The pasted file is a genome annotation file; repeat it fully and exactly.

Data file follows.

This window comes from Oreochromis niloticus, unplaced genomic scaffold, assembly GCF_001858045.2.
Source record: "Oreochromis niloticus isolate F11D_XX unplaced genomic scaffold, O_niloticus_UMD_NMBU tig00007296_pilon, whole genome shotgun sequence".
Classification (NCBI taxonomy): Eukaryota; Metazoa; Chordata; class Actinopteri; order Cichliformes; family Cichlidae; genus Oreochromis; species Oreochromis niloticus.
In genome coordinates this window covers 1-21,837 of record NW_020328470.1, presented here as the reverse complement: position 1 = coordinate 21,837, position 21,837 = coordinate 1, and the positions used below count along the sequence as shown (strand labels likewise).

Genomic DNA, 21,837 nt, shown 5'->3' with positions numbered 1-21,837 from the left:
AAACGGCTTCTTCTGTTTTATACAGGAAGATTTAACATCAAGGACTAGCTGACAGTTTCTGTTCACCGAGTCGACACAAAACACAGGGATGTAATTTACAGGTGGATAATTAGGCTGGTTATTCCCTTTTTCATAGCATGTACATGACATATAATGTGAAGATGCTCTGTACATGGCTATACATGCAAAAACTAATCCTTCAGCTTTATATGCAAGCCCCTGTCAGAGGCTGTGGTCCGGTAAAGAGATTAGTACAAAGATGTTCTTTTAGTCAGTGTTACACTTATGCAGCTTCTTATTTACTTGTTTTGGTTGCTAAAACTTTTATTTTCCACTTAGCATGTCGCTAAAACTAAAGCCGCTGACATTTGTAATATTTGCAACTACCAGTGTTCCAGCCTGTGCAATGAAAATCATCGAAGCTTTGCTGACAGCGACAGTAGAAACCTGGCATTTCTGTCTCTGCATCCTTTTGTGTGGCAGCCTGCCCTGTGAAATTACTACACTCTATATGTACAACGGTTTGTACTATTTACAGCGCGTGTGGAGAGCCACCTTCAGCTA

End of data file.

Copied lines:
This window comes from Oreochromis niloticus, unplaced genomic scaffold, assembly GCF_001858045.2.
Source record: "Oreochromis niloticus isolate F11D_XX unplaced genomic scaffold, O_niloticus_UMD_NMBU tig00007296_pilon, whole genome shotgun sequence".
Classification (NCBI taxonomy): Eukaryota; Metazoa; Chordata; class Actinopteri; order Cichliformes; family Cichlidae; genus Oreochromis; species Oreochromis niloticus.
In genome coordinates this window covers 1-21,837 of record NW_020328470.1, presented here as the reverse complement: position 1 = coordinate 21,837, position 21,837 = coordinate 1, and the positions used below count along the sequence as shown (strand labels likewise).

Genomic DNA, 21,837 nt, shown 5'->3' with positions numbered 1-21,837 from the left:
AAACGGCTTCTTCTGTTTTATACAGGAAGATTTAACATCAAGGACTAGCTGACAGTTTCTGTTCACCGAGTCGACACAAAACACAGGGATGTAATTTACAGGTGGATAATTAGGCTGGTTATTCCCTTTTTCATAGCATGTACATGACATATAATGTGAAGATGCTCTGTACATGGCTATACATGCAAAAACTAATCCTTCAGCTTTATATGCAAGCCCCTGTCAGAGGCTGTGGTCCGGTAAAGAGATTAGTACAAAGATGTTCTTTTAGTCAGTGTTACACTTATGCAGCTTCTTATTTACTTGTTTTGGTTGCTAAAACTTTTATTTTCCACTTAGCATGTCGCTAAAACTAAAGCCGCTGACATTTGTAATATTTGCAACTACCAGTGTTCCAGCCTGTGCAATGAAAATCATCGAAGCTTTGCTGACAGCGACAGTAGAAACCTGGCATTTCTGTCTCTGCATCCTTTTGTGTGGCAGCCTGCCCTGTGAAATTACTACACTCTATATGTACAACGGTTTGTACTATTTACAGCGCGTGTGGAGAGCCACCTTCAGCTA